Glad she’s had the help she needed.

However, certainly around here… they prefer to put in things which need no source of power… normally a ramp, either straight or gently curved.

In the next village, I’ve even seen a bridge from the gate… straight to the front door, thus avoiding 2 otherwise essential sets of steps.
It was fascinating watching that being put together and it’s made things easier not only for the occupant but for everyone else, all Carers etc and visitors (whoever)… can come and go so effortlessly.

Our neighbour (no longer with us) had quite a few modifications done to help her stay in her own house. It seems that there is a policy to try to keep people at home where possible. And the amount of money spend was probably a tiny fraction of what it would have cost to look after her in a care home.

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I recall when my wife was in the final few weeks of her life the local hospital offered to supply a hospital bed and other medical equipment for use at our house… She declined the offer fearing it might be difficult for me to look after her bearing in mind I was still working.

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Yes, as I said, I had foreseen this problem before it became so serious, and in the long term, some sort of ramp is essential. I will search around for a non-cowboy builder if the Social Services don’t come up with a recomendation beforehand. There is another way from the terrasse to the car at the other end it where it is at ground level, but I will have to do some work leveling the garden and cutting back some growth before we can use that.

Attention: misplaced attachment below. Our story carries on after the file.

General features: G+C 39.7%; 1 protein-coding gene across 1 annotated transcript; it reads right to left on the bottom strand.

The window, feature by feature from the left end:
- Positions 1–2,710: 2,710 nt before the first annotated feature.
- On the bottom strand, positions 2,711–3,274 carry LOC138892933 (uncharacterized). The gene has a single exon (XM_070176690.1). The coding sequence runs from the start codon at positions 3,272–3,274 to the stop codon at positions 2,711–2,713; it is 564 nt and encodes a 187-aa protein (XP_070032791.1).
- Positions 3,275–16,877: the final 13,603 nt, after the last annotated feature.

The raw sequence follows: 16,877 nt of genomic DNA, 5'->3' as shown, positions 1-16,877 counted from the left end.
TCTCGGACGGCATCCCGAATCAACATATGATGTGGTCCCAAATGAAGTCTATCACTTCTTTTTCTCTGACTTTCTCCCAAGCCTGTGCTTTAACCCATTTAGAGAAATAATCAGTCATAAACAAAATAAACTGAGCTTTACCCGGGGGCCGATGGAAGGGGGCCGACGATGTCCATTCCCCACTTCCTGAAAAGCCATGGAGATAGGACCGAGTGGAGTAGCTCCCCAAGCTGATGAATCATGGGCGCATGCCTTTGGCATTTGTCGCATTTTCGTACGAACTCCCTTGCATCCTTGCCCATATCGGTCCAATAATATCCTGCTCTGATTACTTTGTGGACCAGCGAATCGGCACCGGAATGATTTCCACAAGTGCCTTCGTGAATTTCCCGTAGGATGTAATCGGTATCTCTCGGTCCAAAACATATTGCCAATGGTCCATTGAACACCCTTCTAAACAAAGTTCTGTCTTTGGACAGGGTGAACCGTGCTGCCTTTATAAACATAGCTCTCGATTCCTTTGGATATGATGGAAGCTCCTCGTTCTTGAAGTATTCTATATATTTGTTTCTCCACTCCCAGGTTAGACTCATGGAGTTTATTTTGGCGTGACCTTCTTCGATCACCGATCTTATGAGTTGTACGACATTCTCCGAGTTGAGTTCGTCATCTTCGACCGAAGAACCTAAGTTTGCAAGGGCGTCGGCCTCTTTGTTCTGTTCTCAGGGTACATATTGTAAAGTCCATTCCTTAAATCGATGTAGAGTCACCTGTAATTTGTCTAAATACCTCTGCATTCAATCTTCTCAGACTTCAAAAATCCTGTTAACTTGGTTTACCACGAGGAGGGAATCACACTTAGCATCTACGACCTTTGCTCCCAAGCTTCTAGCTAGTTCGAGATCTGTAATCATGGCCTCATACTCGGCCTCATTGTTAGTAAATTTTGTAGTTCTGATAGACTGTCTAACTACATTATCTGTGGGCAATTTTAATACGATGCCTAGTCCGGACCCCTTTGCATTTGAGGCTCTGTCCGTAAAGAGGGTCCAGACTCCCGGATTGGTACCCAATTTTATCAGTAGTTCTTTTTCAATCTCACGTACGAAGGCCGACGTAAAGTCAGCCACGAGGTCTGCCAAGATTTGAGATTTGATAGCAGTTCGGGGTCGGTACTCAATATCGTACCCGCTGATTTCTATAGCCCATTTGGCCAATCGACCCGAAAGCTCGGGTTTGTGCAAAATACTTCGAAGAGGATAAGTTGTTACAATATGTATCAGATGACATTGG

How on earth do we not foresee such problems. The extension from which is our only exit these days also has a step from living room to terrasse, and also the 2 narrow steps (another cowboy-builder’s work) between the kitchen (also bathroom and her bedroom) and the rear veranda, itself with a step into the living room. That is 7 steps in all to get out of the house. There is a rear exit from the veranda but that entails a long walk on uneven ground round the house afterwards.

I have made one change though in the last day. That is to re-open a door from the kitchen directly to the living room thereby eliminating the 2 steps to the veranda which caused her fall last week. There is still a step, but only one and wider. I hate to criticise the local extension constructors because otherwise it is an excellent building, but why-oh-why did they make a building which is higher up a slope actually lower than the building it connected to? :roll_eyes:


Sounds like you’re doing the very best you can, in difficult circumstances… good luck.

Thank you. Rang the doc this morning for a rdv, no answer. Rang again and a voice said I will speak to the doctor and ring you back. She rang back and told me to take her to Perigueux for an x-ray. That is a long round trip so I thought I would ring a place nearer. They said she can have an x-ray but they will need a prescription from the doctor. So looks like a long round trip to A&E tomorrow then. The bruise has just become visible on her arm, but on the inside, not the outside, perhaps she fell with her arm outstretched. She has less pain today but still can’t lift the arm or use the fingers to grip anything. On verra.

I am a bit puzzled though. A few years ago she fractured her thigh doing a (successful) emergency stop for a dog that ran out. We went to Perigueux for treatment including x-rays but it wasn’t the hospital. Can’t remember where now though. :roll_eyes: